Phone

Sony dishes out more of the same with Xperia XZ1

The Sony XZ1 has a smaller 5.2-inch screen and a matte finish that is less susceptible to fingerprints than the 5.5-inch XZ Premium's glossy finish.
The Sony XZ1 has a smaller 5.2-inch screen and a matte finish that is less susceptible to fingerprints than the 5.5-inch XZ Premium's glossy finish.PHOTO: SONY

The best thing about the Sony Xperia XZ1 is that it is instantly recognisable. But it is distinctive because Sony has made only minor tweaks to this design over the past few years.

Hence, the XZ1 looks very much like the Sony XZ Premium, a flagship phone launched in June. The XZ1 has a smaller 5.2-inch screen and a matte finish that is less susceptible to fingerprints than the 5.5-inch XZ Premium's glossy finish. The bezel at the top and the bottom of the XZ1 is chunky while the fingerprint sensor, which is also the power button, is at the edge of the phone. With its curved sides, the XZ1 fits nicely in the hand.

The hardware is also very similar. Both phones sport the latest Qualcomm processor with 4GB of RAM. Both also share a similar 19-megapixel camera, though the newer model has a new 3D scanning feature.

Dubbed 3D Creator, this feature lets you scan a 3D object with the rear camera. It works with faces, heads or food. The resulting 3D scan can be used in augmented reality apps or even become reality via 3D printing.

I preferred the camera's more conventional features, like the predictive capture mode that automatically saves shots before you press the shutter so that you do not miss the right moment. Photos look good in bright sunlit conditions, but lose detail in low light. There is a slight amount of shutter lag.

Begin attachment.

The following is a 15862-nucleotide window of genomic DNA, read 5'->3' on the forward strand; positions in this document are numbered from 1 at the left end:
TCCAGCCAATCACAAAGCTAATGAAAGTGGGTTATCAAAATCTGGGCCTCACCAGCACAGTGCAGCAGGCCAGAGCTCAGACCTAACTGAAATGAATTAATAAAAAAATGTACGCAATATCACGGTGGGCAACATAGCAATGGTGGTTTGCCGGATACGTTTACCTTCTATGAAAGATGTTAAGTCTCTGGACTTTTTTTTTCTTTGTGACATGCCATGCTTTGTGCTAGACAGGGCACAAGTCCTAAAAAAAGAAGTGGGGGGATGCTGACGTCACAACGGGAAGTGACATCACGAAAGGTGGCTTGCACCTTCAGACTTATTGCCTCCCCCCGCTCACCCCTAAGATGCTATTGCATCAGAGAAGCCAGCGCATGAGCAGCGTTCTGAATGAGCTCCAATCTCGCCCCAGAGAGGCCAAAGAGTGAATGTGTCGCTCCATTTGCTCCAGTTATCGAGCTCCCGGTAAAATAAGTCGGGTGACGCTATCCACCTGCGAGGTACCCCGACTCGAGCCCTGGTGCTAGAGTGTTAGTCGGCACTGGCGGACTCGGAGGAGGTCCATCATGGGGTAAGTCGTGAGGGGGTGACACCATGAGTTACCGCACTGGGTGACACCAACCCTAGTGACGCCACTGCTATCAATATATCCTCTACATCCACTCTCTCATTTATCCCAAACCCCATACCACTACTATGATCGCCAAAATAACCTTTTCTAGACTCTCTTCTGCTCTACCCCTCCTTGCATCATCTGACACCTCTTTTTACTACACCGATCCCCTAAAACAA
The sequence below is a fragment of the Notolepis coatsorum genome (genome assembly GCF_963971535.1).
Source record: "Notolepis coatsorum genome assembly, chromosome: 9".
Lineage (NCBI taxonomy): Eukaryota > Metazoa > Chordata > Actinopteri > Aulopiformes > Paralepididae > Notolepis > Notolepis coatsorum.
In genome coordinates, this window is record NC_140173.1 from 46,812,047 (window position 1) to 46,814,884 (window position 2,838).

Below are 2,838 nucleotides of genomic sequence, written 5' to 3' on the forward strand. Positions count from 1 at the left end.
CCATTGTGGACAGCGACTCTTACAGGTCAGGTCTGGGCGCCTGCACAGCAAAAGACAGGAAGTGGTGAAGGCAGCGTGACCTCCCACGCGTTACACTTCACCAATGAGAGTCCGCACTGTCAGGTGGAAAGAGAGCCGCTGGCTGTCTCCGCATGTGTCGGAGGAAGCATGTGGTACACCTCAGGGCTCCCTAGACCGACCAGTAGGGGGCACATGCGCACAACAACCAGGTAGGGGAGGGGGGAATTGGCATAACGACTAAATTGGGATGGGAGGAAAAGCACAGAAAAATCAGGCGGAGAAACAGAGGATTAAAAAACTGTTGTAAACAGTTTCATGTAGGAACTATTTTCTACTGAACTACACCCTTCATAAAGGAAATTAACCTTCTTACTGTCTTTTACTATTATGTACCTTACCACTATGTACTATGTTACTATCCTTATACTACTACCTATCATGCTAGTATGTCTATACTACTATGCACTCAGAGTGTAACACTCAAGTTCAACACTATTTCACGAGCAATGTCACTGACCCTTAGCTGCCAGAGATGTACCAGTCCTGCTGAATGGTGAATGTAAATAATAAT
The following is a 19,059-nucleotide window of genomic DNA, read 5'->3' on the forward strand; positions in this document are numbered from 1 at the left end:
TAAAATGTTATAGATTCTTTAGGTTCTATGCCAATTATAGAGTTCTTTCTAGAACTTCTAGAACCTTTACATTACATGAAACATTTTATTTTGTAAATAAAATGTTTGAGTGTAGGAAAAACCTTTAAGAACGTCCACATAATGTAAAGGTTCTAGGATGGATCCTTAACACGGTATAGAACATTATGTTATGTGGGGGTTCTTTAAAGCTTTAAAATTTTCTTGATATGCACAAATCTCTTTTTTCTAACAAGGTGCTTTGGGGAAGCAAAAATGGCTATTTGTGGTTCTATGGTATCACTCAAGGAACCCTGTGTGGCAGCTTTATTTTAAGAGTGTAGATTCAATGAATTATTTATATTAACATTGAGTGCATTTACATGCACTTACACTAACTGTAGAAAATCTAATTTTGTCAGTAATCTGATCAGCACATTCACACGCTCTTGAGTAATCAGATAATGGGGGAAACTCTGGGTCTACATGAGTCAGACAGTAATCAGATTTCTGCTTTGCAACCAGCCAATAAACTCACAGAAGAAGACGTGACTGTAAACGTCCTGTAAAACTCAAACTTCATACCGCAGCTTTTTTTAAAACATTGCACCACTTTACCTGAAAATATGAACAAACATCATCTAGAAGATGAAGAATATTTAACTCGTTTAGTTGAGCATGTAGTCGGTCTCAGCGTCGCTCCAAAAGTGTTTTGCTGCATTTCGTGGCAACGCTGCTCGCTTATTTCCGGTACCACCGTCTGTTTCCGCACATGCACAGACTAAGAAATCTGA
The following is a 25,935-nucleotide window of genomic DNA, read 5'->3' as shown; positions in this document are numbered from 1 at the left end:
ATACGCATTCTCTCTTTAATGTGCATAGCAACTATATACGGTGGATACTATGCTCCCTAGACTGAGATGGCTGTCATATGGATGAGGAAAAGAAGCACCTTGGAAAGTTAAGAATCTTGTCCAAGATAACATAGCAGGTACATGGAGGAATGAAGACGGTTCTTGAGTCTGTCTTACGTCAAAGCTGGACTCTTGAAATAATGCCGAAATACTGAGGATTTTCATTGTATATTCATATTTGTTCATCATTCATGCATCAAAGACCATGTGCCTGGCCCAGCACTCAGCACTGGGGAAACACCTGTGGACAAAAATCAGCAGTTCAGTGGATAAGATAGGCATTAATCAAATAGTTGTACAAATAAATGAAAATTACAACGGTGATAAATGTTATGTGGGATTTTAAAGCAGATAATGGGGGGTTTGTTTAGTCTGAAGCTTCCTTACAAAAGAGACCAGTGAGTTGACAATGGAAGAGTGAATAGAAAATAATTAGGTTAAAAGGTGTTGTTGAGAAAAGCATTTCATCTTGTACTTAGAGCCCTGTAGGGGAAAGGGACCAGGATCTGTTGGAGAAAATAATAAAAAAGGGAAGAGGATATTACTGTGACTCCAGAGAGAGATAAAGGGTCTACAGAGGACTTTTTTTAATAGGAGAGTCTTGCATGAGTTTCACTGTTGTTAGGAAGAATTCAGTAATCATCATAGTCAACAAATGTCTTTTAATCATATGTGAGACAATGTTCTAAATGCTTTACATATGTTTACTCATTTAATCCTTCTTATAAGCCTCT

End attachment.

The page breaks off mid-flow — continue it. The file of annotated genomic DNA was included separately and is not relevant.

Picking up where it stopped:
The Xperia XZ1 is one of the few phones to support High Dynamic Range (HDR) videos on streaming service Netflix. While HDR videos do look more vibrant, the overall experience is muted by the XZ1's modest full-HD screen. In fact, the phone's front-facing dual speakers probably did more to enhance my viewing experience.

I was not impressed with the screen's adaptive brightness function. The screen brightness does not change smoothly, but in distinct, jerky steps, like shifting gears in a manual car. Another annoying issue: the phone would occasionally lose mobile connectivity. This was usually resolved within seconds without my intervention, though once in a while, it required a reboot to rectify.

  • TECH SPECS

    PRICE: $898

    PROCESSOR: Qualcomm Snapdragon 835 (Quad-core 2.45GHz and Quad-core 1.9GHz)

    DISPLAY: 5.2-inch, IPS LCD, 1,920 x 1,080 pixels, 424 ppi pixel density

    OPERATING SYSTEM: Android 8.0

    MEMORY: 64GB (microSD expandable up to 256GB), 4GB RAM

    CAMERA: 19MP, f/2.0 (rear); 13MP, f/2.0 (front)

    BATTERY: Non-removable 2,700mAh

    RATING

    FEATURES: 4/5

    DESIGN: 3/5

    PERFORMANCE: 4/5

    VALUE FOR MONEY: 4/5

    BATTERY LIFE: 3/5

    OVERALL: 4/5

The Xperia XZ1 is one of the few smartphones to run the latest Android 8.0 Oreo. Sony has kept a light touch, with just a couple of pre-loaded Sony-centric apps like PlayStation and Xperia Lounge. But having to press the default launcher key to view all apps feels outdated compared to swiping up in vanilla Oreo. But generally the user experience is clean and smooth.

More importantly, Sony deserves credit for rolling out security patches for Android before even Google. My Xperia XZ1 has already installed the October security patch while Google's own Pixel 2 XL has yet to receive the update.

The XZ1 will last a full day of use, but not much longer. It has a couple of stamina modes that will disable functions such as background data to extend battery life.

•Verdict: Competent but lacking in panache, the XZ1 will likely attract few new fans.

A version of this article appeared in the print edition of The Straits Times on November 01, 2017, with the headline 'Sony dishes out more of the same with Xperia XZ1'. Print Edition | Subscribe